Because the truth is, messages that we, as trans people, are unlovable or less capable as parents are based in transphobia -- the fear of transgender people. Society is often afraid of what's different than the "norm," and the people around us fall in-line and repeat those messages because they're afraid of being seen as different too.

But the reality is, as trans people, we are 'different,' in some ways, from the 'majority' -- but that's a good thing. Yes, we're the 'same' in the sense that we're men and women too, but we're men and women with unique life experiences. Those experiences means we get to "look behind the mask" of these distorted social messages -- and all the other narrow ones about what it means to be a "real man" and a "real woman" -- and see where they've led us wrong.


When I started doing this kind of thinking in college, I started to see the "bigger picture" of why I was only getting these negative, limited ideas about being a transgender person.

Part of it was that “transgender” identity is still contested in its definitions -- and for too long those definitions haven't been decided by trans people themselves. Among doctors and scientists, for instance, homosexuality was de-classified as a mental disorder a long time ago, transgender patients continue to receive a psychological diagnosis of “gender dysphoria”. While feeling dysphoric is real for a lot of trans people who feel their body and mind doesn't match, the medical practice of coding transgender people as socially and medically 'sick' or 'deviant' because of it has led to stigma and discrimination.

A lot of trans people, over the years, have felt too stigmatized to even come out to their doctors as trans; or if they did, they felt too stigmatized to admit they wanted help in building a family. So, for decades and decades -- long before my birth -- transgender people were generally absent from public and scientific conversations about parenting and families, except in references to mental illness.

Our invisibility and marginality (that is, the fact that our experiences are shuffled off to the side and therefore rarely discussed) have led to inaccurate assumptions about trans people and our desires around having children and the fact that trans people are just as suitable parents as non-trans folks.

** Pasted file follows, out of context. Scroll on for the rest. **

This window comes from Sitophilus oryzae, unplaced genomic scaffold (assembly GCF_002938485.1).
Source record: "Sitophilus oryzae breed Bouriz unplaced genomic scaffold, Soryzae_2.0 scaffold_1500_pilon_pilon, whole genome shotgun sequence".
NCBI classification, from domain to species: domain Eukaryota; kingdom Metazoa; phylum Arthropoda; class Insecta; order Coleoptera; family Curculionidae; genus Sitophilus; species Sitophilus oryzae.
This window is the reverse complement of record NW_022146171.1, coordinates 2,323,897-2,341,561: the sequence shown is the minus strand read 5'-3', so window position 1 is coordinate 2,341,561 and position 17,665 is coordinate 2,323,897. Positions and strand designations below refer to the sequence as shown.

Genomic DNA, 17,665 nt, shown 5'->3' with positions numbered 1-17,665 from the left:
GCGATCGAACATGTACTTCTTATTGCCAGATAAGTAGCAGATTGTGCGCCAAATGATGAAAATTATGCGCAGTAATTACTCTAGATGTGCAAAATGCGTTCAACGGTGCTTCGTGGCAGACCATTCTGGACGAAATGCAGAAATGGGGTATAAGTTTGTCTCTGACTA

So I say: don't listen. If you want to be a parent, that's your right. Some people might resist, but but they don't define who you are. Don't give up on becoming the woman or man you need to be, which includes becoming a mother or father if that's what you know you want. I haven't given up, though sometimes it's felt hard-- and it's helped me see the full potentials of my life. It all started with me questioning.

If it feels right to be a man, why should I accept anyone else telling me it's wrong? If it feels right to want to be a father, why should I accept someone telling me I can't?


Photo courtesy of Glyn Lowe Photoworks / Flickr.


Trans & Cis Manhood: Not As Different As Society Wants Us to Think.

When I sought chest reconstruction surgery as a transgender man, I had to jump through a lot of hoops, including what bugged me the most: My therapist and doctor had to write letters approving me.

My insurance company wanted "proof" that I was really transgender and really a man from "experts" who had examined me. But all I could think was: Who's the best expert on my life -- them or ME? If you're transgender and know you need to medically transition (or even if you don't), there's probably a point where you'll feel like this too.

I should have been taken at my word that I'm a man. I should have been allowed to access healthcare to align my body with my identity without being sent messages that others doubted me, or that I would somehow regret my "decision." I know that now, but sometimes all those messages add up to make us feel, as trans people, that we're not allowed to be the experts on our own lives. When that happens to me, I like to start doing my own research.

Because in this situation, my instincts and past experiences told me that the way doctors were seeing my gender was a bit hypocritical. They were acting like my manhood was suspect, and like there was no room for self-exploration in my gender -- that I had to have always known I was male and never change my concept of what my manhood means to me and never, ever express any self-doubt.

But that's not reality of the way we live gender in society. They were holding me to a standard they didn't hold cisgender [non-trans] men to. Because the truth is: All kinds of men, both trans and cis, do work to express their manhood, no matter the shape of the body they were born with. All kinds of men sometimes feel doubt and have to explore their manhood. And still, at the end of the day, all men are the ones who should be trusted about what their manhood looks and feels like.


So I started trying to find places where transgender and cisgender men talked about their experiences of maleness together -- and it turned out, there were very few. It seemed like people are afraid to ask themselves what it would mean if cis manhood and trans manhood were the same in essential ways. When I was able to find conversations that went there, they were most often were research studies and interviews by sociologists (i.e. people who study social behavior), and they seemed to say what I suspected.

Trans men and cis men often relate similarly to manhood.